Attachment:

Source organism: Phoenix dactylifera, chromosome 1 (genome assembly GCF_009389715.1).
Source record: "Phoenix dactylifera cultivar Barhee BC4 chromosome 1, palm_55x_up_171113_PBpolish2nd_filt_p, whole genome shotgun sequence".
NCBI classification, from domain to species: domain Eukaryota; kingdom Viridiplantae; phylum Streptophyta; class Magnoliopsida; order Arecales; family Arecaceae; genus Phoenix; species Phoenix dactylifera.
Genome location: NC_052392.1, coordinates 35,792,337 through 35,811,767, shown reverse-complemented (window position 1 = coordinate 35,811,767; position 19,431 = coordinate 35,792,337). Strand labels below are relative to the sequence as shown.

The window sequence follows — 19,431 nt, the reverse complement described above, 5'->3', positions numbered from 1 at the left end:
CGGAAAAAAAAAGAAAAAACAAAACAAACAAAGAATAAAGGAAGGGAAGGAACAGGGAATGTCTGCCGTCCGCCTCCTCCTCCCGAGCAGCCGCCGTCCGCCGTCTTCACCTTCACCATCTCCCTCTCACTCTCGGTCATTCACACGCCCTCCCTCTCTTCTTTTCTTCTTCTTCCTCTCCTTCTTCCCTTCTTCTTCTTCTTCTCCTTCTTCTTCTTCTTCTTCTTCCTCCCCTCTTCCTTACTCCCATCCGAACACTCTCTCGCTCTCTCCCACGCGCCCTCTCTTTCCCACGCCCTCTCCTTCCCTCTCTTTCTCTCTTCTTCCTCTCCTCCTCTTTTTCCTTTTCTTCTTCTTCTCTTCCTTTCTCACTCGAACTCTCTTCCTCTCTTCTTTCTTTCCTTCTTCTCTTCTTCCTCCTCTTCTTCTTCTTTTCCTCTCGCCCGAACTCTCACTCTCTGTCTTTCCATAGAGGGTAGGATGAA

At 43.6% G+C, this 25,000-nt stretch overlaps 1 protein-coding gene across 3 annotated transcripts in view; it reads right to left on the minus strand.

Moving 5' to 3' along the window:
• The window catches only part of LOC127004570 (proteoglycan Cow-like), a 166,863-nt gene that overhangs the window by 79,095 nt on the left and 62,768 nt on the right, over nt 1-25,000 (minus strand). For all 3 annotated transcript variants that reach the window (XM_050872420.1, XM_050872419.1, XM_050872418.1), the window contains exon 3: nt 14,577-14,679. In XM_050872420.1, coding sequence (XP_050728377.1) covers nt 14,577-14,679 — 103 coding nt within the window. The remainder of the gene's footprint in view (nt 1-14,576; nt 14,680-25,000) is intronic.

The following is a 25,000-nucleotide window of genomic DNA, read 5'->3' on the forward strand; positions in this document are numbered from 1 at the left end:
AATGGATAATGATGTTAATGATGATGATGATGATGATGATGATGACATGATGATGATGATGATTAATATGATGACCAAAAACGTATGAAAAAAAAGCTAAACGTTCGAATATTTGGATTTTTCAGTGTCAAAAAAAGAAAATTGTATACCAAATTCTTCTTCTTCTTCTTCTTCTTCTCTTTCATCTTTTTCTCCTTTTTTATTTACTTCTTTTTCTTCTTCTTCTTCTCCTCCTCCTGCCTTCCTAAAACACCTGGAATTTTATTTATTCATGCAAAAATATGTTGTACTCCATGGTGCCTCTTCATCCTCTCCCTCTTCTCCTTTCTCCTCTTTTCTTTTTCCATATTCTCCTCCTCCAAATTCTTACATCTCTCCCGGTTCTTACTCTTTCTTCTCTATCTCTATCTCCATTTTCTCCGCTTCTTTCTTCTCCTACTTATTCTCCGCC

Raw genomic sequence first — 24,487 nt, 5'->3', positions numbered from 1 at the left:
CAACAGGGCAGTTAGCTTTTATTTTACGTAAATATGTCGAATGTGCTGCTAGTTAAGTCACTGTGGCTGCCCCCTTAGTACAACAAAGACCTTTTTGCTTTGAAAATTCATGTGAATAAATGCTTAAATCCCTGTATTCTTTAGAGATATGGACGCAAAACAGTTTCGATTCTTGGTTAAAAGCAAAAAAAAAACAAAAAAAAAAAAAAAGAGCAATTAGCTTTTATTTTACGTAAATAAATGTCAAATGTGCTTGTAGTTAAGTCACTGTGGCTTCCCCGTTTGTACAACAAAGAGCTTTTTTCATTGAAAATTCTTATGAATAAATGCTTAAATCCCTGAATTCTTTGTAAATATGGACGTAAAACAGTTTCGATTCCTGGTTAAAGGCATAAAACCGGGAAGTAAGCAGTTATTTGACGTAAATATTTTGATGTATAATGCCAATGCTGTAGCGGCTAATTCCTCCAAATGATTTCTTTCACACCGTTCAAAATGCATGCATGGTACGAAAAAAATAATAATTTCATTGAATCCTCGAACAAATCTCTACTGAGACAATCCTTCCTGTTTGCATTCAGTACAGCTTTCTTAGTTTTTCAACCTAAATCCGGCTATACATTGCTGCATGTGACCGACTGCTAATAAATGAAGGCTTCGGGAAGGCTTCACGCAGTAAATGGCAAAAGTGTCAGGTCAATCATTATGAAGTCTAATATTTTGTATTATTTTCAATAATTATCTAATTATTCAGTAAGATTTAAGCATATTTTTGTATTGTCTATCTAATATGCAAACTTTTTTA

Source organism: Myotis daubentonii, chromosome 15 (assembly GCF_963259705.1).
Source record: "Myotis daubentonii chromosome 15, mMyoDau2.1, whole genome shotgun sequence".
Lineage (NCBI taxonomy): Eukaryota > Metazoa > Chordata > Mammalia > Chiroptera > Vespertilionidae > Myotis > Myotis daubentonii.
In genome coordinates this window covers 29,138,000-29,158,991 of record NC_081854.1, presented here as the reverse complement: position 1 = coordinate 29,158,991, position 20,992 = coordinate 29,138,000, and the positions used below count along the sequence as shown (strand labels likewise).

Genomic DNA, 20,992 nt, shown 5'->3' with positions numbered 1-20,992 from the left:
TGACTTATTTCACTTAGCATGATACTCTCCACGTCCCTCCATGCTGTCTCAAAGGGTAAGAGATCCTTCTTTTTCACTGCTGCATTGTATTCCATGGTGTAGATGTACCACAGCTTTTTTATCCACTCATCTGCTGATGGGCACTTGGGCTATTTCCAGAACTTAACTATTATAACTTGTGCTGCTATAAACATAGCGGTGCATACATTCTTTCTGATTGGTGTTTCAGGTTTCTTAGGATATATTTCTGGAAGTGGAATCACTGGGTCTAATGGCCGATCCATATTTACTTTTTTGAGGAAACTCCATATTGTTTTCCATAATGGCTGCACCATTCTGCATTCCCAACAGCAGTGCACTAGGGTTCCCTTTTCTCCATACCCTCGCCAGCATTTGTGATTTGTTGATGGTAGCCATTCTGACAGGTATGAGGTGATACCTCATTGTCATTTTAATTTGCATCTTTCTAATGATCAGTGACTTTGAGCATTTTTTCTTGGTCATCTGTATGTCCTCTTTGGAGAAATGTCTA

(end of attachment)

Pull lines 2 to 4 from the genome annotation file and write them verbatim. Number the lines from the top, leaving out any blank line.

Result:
Source record: "Phoenix dactylifera cultivar Barhee BC4 chromosome 1, palm_55x_up_171113_PBpolish2nd_filt_p, whole genome shotgun sequence".
NCBI classification, from domain to species: domain Eukaryota; kingdom Viridiplantae; phylum Streptophyta; class Magnoliopsida; order Arecales; family Arecaceae; genus Phoenix; species Phoenix dactylifera.
Genome location: NC_052392.1, coordinates 35,792,337 through 35,811,767, shown reverse-complemented (window position 1 = coordinate 35,811,767; position 19,431 = coordinate 35,792,337). Strand labels below are relative to the sequence as shown.